From Easter until November, let the whole psalmody be sung just as we described it in the previous chapter. However, because the summer nights are shorter the readings from the book should be omitted. Instead, let one reading from the Old Testament be said from memory. Let a short response follow this, and let all the rest be performed as described earlier; namely, that never fewer than twelve psalms be said at the night office.
In this chapter, we see again how Saint Benedict is willing to make concessions to human weakness. The summer nights are short. The monks will need their sleep. And even if they are the “Spiritual Special Forces of the Church,” still no good can come of mistreating the body. Our lives need to be suited to prayer, but without a certain amount of rest, comfort, and nourishment (and I might add beauty), real contemplative prayer is impossible. As much as Benedict loves the liturgy, he agrees to cut it short for the sake of our health.
There is, of course, a larger issue at stake here as well. Human beings have a tendency to go to extremes, especially when we get excited about something. In the spiritual life, this can be especially dangerous because so much more is at stake, and if the Devil can’t get us to do the wrong thing, he’ll try to get us to do the right thing in the wrong way. In monk circles, we call this “the fervor of novices”—that tendency of rookies to want to do everything straight away. I have a similar problem with my rugby players. They always want to scrimmage on the first day of practice. But until you have learned to tackle correctly, it’s downright dangerous to play the game. And this holds true for prayer as well.
The day I entered Saint Louis Abbey as a postulant, I swore to myself that I would never again have a lustful thought. That resolution lasted all of fifteen minutes, so I decided to postpone it until my novitiate. When that time came, however, I found that I was still bothered by the same lustful thoughts. I had been reading a biography of Saint Francis of Assisi, and I came across a passage that said when he had lustful thoughts, he used to go roll around in a rose bush; so I said to myself, if Saint Francis can do it, so can I. And I went out into the garden behind the monastery and jumped into one of our rose bushes.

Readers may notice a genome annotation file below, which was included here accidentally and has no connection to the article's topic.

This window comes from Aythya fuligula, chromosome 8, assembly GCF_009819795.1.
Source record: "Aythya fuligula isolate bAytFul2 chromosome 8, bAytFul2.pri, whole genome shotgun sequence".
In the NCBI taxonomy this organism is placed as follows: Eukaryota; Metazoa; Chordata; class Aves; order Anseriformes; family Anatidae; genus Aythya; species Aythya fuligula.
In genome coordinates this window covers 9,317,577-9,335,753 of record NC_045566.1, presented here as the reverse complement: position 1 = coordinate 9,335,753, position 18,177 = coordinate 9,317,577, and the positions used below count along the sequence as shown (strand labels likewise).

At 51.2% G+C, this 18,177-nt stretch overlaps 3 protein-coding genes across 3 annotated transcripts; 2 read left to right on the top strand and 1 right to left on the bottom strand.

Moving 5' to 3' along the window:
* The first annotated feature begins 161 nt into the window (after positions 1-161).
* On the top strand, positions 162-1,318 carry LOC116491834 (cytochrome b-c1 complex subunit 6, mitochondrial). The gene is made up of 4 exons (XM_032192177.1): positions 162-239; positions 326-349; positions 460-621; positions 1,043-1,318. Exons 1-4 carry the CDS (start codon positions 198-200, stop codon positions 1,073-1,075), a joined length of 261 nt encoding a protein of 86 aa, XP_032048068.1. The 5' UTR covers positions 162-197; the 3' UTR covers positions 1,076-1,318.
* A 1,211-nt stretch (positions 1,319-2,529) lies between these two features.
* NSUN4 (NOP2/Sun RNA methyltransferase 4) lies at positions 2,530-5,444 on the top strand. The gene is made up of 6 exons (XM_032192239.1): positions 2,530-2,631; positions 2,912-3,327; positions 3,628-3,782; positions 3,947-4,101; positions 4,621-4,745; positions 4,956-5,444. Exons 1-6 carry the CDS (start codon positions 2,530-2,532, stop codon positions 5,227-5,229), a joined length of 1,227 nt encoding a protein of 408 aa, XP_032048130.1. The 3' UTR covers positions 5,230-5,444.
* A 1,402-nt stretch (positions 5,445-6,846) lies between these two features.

Unfortunately, I had failed to take into account three important differences between Saint Francis and me: First, that Saint Francis jumped into a wild rose bush, which has considerably smaller thorns than the cultivated variety; second, that Saint Francis was naked when he did it, so he didn’t get his clothes tangled up; and third, that Saint Francis was a saint. Rolling around in a rose bush might be a good thing for a saint to do, but for the rest of us, it’s kind of stupid.
To make a long story short, I got stuck in that rose bush and spent a very uncomfortable hour and a half trying to get out—then another awkward twenty minutes or so trying to explain myself to the monk that found me there. Once my novicemaster had finished laughing at me, he explained to me about the fervor of novices and added that in the future, I would do well to check with him before attempting any further feats of asceticism. Of course, I ignored that advice as well, and wound up giving myself ulcers by fasting too much. But that’s another story.
What I learned from this particular humiliation was that prayer, like any human endeavor, requires practice and moderation. It also requires a certain amount of discipline, and if you really want to make progress and avoid hurting yourself, you do well to find a spiritual director—someone old and wise enough to let you know when you’re selling yourself short, or just as importantly, when you’ve gone too far.